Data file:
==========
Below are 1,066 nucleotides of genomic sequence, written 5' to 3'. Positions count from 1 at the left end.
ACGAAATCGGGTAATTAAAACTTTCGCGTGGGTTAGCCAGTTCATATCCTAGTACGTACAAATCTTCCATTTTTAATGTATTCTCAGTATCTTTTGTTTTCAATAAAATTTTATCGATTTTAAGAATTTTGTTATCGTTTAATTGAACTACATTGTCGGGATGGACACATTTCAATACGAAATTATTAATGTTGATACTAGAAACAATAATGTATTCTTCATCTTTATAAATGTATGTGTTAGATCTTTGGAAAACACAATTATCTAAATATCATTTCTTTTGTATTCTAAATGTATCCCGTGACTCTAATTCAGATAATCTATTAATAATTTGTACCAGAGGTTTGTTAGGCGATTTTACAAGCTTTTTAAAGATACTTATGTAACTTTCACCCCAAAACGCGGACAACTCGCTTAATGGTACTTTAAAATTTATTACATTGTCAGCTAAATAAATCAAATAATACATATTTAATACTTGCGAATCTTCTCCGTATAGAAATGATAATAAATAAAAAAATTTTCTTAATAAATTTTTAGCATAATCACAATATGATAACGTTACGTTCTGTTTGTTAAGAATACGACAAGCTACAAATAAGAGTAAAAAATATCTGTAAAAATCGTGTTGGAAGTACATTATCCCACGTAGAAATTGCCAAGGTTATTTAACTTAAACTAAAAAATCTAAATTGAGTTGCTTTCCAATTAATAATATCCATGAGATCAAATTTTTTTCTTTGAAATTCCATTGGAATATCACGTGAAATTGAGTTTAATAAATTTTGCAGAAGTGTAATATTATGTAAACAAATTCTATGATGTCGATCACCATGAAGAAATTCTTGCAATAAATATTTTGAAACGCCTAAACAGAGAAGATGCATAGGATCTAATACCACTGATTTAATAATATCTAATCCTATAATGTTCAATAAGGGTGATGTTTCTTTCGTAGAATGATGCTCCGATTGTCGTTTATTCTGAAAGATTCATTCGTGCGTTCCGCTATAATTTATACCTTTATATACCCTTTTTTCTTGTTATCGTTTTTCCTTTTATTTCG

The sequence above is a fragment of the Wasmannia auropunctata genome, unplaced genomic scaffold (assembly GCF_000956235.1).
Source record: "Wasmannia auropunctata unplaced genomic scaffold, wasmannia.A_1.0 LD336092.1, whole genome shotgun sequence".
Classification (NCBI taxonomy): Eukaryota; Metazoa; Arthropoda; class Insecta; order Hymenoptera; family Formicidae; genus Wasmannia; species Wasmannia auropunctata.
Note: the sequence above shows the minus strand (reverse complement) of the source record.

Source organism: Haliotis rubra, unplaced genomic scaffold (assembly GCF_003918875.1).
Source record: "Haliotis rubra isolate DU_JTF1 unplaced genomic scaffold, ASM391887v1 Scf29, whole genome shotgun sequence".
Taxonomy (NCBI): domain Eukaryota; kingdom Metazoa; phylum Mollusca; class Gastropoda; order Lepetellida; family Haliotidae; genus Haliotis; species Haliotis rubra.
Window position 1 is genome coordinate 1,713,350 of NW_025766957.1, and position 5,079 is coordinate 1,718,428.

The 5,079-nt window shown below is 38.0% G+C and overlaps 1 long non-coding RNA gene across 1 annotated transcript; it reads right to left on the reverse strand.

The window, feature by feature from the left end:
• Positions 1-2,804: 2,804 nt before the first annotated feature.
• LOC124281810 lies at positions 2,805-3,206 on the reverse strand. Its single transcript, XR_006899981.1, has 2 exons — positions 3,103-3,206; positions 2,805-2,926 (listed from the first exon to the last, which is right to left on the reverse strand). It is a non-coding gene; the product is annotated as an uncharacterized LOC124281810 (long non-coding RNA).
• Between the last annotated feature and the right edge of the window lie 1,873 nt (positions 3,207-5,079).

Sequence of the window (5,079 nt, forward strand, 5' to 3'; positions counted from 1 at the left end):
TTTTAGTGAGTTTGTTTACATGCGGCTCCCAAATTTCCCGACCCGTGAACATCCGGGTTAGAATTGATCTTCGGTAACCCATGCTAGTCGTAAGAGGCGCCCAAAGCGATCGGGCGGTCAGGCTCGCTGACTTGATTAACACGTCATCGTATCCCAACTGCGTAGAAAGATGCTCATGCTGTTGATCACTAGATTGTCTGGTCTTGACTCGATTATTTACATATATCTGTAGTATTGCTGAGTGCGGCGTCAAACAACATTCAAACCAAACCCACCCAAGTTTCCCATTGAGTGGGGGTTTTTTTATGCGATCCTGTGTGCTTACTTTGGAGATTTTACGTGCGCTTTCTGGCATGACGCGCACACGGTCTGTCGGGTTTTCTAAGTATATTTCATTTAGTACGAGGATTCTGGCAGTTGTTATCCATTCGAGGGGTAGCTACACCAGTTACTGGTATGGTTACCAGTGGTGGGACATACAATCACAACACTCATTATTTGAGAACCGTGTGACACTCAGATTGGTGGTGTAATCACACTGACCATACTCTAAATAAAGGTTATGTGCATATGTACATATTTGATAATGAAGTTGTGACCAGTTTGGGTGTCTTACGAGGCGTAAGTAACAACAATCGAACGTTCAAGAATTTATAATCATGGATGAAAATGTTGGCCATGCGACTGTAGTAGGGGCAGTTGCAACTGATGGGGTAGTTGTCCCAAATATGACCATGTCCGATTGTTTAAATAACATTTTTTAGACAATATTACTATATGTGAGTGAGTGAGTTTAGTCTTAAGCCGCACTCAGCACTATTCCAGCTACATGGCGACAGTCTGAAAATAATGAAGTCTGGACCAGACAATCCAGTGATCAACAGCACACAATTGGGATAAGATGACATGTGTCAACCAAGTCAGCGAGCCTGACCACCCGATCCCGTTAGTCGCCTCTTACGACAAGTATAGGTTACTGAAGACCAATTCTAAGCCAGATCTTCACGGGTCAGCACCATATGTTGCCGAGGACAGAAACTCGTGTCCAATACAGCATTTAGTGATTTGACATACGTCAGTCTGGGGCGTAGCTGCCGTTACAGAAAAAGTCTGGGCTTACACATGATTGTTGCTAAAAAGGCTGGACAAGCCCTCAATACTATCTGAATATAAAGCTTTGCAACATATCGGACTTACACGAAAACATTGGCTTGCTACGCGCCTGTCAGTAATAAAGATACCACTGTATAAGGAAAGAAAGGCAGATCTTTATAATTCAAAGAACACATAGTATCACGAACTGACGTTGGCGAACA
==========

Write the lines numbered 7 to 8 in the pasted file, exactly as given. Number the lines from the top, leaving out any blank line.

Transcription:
Source organism: Haliotis rubra, unplaced genomic scaffold (assembly GCF_003918875.1).
Source record: "Haliotis rubra isolate DU_JTF1 unplaced genomic scaffold, ASM391887v1 Scf29, whole genome shotgun sequence".